WASHINGTON -- With time slipping away for the Orioles to arrange a pair of exhibition games with a Cuban all-star team, the United States and the Castro government are still divided by a wall of mistrust.
For both governments, the games are less about baseball than about the relationship between the Cuban and American people. Neither side wants the other to gain too much of a public relations advantage.
Little has happened to advance the games since Jan. 29, when Orioles owner Peter Angelos and representatives from Major League Baseball met at the White House with Samuel R. Berger, the president's national security adviser.
Sources suggest that a meeting between Cuban and Orioles representatives could occur as early as today in Washington. But there is little optimism that an agreement can be reached this week. Angelos, who has been pressing for the games for several years and who traveled to Havana last month in hopes of setting them up, did not return calls yesterday.
U.S. officials say they are waiting for the Orioles to obtain an answer from Cuba on whether it wants the exhibition games to proceed in March. Then the Clinton administration will decide whether to issue a license allowing the games to proceed.
But baseball sources say the Orioles are waiting for the Clinton administration to specify a clear, unified position on how proceeds from the exhibition games can be used. Without American flexibility on this key question, the sources say, the Orioles won't be able to win agreement from Havana.
Meanwhile, spring training is approaching. Ideally, the deal should be firmed up this week, baseball sources say. If there is much more delay, the games would have to be put off to another year. As currently envisioned, they would occur March 28 in Havana and April 3 at Oriole Park.
After the Jan. 29 meeting, the White House signaled more flexibility on how the proceeds, from gate receipts and television rights, should be spent. While sticking to its insistence that none of the profits go to the Castro regime, it backed away from its demand that the money go to a private charity working in Cuba such as Caritas, the Catholic relief agency.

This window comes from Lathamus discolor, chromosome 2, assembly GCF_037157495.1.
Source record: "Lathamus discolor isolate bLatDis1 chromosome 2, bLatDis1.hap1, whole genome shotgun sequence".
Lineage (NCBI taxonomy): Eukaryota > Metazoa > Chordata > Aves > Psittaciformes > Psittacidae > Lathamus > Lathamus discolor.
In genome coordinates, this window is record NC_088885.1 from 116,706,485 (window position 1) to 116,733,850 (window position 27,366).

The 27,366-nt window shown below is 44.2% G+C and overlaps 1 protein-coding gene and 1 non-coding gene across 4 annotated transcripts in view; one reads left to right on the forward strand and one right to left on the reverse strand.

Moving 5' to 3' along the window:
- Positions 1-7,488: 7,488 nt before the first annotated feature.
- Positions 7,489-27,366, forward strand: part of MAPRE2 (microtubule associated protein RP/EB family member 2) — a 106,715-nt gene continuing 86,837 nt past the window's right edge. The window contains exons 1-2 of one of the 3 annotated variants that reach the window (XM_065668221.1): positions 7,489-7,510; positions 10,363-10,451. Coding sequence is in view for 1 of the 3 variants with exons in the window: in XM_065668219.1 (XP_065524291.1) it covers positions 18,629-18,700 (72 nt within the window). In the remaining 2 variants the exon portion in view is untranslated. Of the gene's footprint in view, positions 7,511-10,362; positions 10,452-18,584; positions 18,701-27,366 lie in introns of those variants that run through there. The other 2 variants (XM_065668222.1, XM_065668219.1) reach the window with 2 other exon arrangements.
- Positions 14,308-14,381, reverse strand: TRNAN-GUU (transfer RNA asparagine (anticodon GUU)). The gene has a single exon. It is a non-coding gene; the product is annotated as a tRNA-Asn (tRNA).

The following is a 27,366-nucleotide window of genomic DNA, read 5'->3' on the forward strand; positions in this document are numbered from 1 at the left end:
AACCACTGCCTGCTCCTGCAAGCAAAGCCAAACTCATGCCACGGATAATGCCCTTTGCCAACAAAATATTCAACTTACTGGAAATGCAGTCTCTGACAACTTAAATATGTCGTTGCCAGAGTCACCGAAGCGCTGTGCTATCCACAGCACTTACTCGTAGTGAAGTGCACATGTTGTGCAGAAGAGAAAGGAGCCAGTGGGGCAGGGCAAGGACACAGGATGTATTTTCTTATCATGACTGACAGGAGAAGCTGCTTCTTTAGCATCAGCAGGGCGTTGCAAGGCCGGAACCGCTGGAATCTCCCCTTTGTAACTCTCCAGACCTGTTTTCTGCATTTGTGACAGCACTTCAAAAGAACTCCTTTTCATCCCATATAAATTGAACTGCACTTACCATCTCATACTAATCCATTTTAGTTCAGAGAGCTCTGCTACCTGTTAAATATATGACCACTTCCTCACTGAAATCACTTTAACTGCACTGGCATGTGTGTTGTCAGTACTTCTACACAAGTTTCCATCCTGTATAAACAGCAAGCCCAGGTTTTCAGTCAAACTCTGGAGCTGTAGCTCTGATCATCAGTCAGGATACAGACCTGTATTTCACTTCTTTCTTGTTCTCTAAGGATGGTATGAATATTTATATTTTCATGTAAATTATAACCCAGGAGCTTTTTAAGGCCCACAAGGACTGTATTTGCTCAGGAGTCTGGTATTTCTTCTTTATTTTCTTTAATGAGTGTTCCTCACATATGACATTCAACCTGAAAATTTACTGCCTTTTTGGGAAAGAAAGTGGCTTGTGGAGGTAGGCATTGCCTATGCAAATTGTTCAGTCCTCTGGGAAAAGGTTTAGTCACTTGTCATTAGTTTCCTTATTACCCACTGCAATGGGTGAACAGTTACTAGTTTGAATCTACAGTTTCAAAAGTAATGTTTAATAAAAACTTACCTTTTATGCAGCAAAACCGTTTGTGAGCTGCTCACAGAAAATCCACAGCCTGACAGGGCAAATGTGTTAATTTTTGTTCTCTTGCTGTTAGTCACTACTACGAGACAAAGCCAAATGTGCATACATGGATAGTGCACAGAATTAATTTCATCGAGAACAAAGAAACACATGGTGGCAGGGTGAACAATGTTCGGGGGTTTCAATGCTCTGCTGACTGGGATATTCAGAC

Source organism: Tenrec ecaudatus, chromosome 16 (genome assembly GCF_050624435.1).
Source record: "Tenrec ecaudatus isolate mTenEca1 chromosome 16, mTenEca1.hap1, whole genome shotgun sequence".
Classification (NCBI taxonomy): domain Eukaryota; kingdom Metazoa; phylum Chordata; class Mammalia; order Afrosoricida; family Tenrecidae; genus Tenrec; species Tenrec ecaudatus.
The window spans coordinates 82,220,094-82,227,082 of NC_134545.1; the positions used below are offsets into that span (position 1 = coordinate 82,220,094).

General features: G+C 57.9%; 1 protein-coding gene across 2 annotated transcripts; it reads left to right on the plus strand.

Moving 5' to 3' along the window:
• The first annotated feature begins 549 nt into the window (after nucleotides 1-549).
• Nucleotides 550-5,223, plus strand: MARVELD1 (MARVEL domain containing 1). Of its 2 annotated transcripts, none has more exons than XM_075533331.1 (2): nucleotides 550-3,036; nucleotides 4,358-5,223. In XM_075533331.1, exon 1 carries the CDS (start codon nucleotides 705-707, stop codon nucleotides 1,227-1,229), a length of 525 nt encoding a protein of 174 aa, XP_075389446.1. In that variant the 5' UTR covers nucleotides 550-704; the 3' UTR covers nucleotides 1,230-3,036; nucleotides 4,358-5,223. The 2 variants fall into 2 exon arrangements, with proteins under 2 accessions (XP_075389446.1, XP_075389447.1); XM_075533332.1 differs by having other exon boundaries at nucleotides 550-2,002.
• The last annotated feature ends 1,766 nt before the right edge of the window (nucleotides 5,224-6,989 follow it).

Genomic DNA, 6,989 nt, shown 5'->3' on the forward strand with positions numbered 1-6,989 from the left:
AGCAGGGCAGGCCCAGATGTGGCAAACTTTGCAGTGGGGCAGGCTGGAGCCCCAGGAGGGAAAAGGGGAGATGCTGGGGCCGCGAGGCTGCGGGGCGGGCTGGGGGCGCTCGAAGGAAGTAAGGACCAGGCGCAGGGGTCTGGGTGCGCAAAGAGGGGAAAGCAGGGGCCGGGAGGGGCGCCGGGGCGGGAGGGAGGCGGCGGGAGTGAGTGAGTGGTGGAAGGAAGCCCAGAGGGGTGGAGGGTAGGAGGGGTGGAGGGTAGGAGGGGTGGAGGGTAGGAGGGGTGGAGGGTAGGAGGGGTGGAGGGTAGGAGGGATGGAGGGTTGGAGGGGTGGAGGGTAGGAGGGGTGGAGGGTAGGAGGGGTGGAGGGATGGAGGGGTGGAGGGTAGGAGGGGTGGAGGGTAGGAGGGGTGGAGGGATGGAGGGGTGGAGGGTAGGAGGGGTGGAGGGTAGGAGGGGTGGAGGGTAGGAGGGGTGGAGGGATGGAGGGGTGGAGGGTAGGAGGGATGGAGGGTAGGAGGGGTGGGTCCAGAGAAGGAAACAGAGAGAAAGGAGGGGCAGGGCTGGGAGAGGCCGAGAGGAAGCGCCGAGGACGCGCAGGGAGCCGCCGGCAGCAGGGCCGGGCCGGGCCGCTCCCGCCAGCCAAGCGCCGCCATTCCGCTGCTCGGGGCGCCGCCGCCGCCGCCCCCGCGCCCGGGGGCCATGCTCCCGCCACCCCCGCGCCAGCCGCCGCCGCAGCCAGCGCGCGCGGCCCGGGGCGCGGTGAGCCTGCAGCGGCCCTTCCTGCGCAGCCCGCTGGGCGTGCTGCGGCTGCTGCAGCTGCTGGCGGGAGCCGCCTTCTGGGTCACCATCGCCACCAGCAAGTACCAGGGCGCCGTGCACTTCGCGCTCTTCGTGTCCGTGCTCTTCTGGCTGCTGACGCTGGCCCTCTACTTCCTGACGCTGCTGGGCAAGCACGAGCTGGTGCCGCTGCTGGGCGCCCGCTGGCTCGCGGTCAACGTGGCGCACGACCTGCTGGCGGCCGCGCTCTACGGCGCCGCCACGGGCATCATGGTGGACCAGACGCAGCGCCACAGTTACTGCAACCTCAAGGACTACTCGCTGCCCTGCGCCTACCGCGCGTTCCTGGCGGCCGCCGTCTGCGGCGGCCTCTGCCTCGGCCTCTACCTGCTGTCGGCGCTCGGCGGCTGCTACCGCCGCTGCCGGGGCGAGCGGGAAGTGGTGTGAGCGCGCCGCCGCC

But a number of U.S. officials are firm in demanding that the proceeds be used somehow to benefit the Cuban people and have suggested to the Orioles ways this could be achieved.
For its part, Cuba wants the profits used to supply medicine to the victims of Hurricane Mitch in Central America who are being helped by Cuban doctors. This would draw attention to its humanitarian efforts and would avoid putting a harsh spotlight on poverty and other humanitarian needs in Cuba.
Beyond this issue, however, is the apparent fear in Havana that the games are part of an American effort to weaken the Castro regime's control over its population.
Officials here say there is little the United States can do at this point to subvert the Castro regime. Instead, the intent of American policy is to "reach out to the Cuban people to be more independent of the government in their daily lives," a U.S. official said.
The administration appears to be divided, however, on how far it should go in cooperating with Havana. It is constrained by domestic political pressures, such as the need to work with Sen. Jesse Helms, the chairman of the Senate Foreign Relations Committee and a fervent foe of Castro.
The North Carolina Republican wants to see Cuba follow the example of Poland, where Communist power eroded under pressure from the Catholic Church, an independent labor movement and other aspects of a civil society.
In a recent speech, Helms joked: "I want the Cuban national team to come to Baltimore to play the Orioles first, and then the Orioles can go to Havana to play the few players of the Cuban national team who haven't defected."
In the House, Rep. Lincoln Diaz-Balart, a Florida Republican, and other anti-Castro members have urged the Major League Baseball Players Association to oppose the Orioles-Cuban games.
Pub Date: 2/11/99